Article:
By Joel P. Engardio
Today’s price to live in San Francisco is $1 million for a modest home or thousands a month for a market-rate apartment. That’s the reality of supply and demand when 800,000 people want to live on a tiny peninsula where Tartine scones and Bi-Rite Creamery can be found on the same Mission district block.
It’s especially tough on middle-class families fleeing San Francisco. We have fewer children than any major American city, and the ones we have are often relegated to sleeping in converted closets.
For families outgrowing their apartments, there’s an odd creation called the tenancy-in-common. By dividing each floor of an older building into separate flats, TICs provide hope for more space and a path to homeownership.
Neighbors pool their resources to buy an entire building. This makes each unit more affordable than a single-family home or newer-construction condominium.
But there’s a downside. You don’t own your place outright. It’s a shared mortgage, so everyone’s at risk if one neighbor can’t pay. And TIC loans have higher interest rates that are difficult to refinance. An obvious solution is to let TICs become condominiums with all the responsibilities and benefits of true homeownership. The problem is, that’s called condo conversion, and those are fighting words for interest groups and politicians in this town.
Rent control is San Francisco’s most sacred policy, affecting multiple-unit residences built before 1979 (new construction, single-family homes and condos are exempt). Most TICs are in older buildings. So any talk of TICs becoming condos raises cries of “cannibalizing” a limited stock of rent-controlled units.
It’s a scary thought if it jeopardizes your rent control or mine. But does it? Let’s consider what “rent control” really means. If you’re fortunate enough to have good rent, you’re set. But if a life change requires a move, you’re going to pay market rate no matter how many rent-controlled units are in The City. A vacant apartment can go for any price, which is why finding a rent-controlled unit today will cost as much as one that’s not. Rent control only benefits the people who got in early or are able to pay high now and stay put for a long time.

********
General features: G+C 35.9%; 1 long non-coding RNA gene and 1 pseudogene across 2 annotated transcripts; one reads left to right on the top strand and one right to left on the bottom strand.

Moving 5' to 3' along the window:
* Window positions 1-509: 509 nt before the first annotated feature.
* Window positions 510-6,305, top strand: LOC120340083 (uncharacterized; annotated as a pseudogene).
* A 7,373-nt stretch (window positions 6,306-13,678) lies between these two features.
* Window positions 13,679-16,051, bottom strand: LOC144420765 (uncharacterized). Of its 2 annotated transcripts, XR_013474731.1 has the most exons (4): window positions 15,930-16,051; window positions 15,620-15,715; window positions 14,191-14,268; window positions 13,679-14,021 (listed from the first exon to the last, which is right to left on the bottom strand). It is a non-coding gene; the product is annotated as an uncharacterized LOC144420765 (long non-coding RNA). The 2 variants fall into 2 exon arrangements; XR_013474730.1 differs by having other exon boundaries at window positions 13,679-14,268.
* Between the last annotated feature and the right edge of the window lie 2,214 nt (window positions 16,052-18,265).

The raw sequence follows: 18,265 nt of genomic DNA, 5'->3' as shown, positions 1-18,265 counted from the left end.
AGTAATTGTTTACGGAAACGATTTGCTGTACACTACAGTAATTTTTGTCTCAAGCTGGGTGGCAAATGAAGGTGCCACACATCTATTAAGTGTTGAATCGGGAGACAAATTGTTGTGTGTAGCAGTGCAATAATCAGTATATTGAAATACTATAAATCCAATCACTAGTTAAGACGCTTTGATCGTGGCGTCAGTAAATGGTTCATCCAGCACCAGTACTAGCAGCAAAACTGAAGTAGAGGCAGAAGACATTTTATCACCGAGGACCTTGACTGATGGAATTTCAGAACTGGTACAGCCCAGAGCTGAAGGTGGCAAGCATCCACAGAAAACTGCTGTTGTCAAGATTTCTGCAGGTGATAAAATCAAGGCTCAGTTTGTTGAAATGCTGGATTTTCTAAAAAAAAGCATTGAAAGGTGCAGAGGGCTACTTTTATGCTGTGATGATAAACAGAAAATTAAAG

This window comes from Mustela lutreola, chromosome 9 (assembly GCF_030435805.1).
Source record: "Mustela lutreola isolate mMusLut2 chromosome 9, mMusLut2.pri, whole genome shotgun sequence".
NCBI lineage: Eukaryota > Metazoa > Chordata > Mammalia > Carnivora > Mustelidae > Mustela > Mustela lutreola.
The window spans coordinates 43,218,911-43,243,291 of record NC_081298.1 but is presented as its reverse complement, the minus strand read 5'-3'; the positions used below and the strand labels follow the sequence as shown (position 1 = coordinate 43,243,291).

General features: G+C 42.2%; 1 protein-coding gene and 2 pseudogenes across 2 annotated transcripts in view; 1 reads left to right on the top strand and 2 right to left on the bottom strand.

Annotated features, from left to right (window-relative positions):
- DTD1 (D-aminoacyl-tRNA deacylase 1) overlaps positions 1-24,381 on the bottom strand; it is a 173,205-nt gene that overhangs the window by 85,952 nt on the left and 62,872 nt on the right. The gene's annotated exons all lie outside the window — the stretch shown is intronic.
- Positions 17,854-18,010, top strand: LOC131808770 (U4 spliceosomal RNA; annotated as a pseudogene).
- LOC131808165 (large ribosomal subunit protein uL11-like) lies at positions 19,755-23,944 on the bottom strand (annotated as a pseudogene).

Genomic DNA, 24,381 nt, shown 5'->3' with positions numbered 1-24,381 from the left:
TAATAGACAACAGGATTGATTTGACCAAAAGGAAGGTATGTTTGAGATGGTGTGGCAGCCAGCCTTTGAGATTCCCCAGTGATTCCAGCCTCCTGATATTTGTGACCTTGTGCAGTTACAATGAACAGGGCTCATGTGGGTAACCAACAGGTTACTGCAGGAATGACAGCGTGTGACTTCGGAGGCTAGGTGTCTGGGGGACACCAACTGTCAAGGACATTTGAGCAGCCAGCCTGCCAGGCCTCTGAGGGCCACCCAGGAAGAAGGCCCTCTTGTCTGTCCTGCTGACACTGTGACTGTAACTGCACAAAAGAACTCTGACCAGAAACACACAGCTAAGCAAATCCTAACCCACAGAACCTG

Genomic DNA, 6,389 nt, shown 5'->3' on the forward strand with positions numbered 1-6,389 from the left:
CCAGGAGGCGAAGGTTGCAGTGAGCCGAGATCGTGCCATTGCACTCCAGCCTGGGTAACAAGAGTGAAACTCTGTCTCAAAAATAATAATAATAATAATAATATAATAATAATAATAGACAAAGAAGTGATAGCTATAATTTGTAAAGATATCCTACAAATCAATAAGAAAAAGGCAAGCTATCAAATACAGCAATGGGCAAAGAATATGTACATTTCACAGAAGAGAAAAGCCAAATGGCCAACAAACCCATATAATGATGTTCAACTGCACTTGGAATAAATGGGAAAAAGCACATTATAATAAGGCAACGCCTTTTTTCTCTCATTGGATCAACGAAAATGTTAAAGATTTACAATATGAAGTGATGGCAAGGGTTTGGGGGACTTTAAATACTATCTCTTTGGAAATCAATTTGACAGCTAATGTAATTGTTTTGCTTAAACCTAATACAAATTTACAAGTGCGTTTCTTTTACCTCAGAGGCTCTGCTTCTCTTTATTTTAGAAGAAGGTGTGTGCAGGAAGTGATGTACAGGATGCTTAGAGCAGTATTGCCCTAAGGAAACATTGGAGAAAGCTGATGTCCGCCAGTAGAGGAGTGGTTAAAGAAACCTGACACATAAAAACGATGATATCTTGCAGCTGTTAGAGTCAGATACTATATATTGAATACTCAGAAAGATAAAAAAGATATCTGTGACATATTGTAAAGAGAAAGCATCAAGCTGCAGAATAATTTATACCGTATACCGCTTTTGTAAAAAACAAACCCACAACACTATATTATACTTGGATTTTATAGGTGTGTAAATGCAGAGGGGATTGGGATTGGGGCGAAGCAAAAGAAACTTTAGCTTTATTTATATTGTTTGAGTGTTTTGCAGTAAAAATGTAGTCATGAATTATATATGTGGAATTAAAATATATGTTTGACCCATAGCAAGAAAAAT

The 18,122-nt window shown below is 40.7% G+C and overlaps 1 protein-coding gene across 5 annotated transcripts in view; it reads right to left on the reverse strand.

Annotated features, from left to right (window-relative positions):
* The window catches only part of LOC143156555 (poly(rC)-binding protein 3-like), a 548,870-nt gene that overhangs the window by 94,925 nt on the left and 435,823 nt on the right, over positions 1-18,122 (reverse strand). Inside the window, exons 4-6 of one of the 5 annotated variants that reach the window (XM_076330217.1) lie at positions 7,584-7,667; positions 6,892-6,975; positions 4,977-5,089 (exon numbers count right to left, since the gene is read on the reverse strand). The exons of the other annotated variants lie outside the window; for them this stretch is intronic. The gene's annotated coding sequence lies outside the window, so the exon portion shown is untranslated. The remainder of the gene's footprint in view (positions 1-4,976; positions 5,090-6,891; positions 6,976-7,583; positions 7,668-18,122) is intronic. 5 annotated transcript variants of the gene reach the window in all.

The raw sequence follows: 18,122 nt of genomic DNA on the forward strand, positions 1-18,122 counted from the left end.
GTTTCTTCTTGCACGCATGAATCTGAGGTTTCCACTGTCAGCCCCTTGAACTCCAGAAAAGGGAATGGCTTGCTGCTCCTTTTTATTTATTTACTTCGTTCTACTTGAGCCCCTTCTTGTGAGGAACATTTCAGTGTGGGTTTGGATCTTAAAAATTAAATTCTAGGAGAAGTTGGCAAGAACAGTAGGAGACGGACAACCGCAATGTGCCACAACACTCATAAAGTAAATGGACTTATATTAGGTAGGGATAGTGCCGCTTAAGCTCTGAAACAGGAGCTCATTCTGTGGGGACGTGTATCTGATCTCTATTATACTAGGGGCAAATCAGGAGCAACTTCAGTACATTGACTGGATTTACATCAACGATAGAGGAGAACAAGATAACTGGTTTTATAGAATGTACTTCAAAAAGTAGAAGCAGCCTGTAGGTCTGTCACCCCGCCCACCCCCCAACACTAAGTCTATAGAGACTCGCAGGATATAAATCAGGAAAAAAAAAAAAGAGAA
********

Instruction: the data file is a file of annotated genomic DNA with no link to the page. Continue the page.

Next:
Before panicking about how condo-converted TICs will cannibalize rent-control stock, we should recognize how effectively TICs achieve rent control’s goal. The typical TIC is a permanent home for a middle-class family (often former renters) who otherwise would be priced out of The City. What about greedy investors who evict tenants and condo-convert a building? They’re bogeymen in the debate. Since 2006, buildings with a history of evictions have been ineligible for condo conversion.
In a city of 60 percent renters, calling something a threat to rent control is a well-used scare tactic to whip voters and politicians into a frenzy. My partner and I are lifelong renters and we aren’t afraid of legislation at the Board of Supervisors that would clear a backlog of thousands of TICs waiting to become condos (a city lottery only allows 200 conversions a year). We’d like to see the lottery expanded, because feasible TIC conversion gives renters like us the opportunity to become real homeowners. We’ve worked hard to save a down payment without family assistance, which puts a TIC in reach when a house isn’t.
I hope enough supervisors will have the courage to vote for meaningful TIC reform, because our city needs a middle class. Limiting condo conversions won’t give us better rent control. It will only hurt more people suffering from San Francisco’s high cost of living.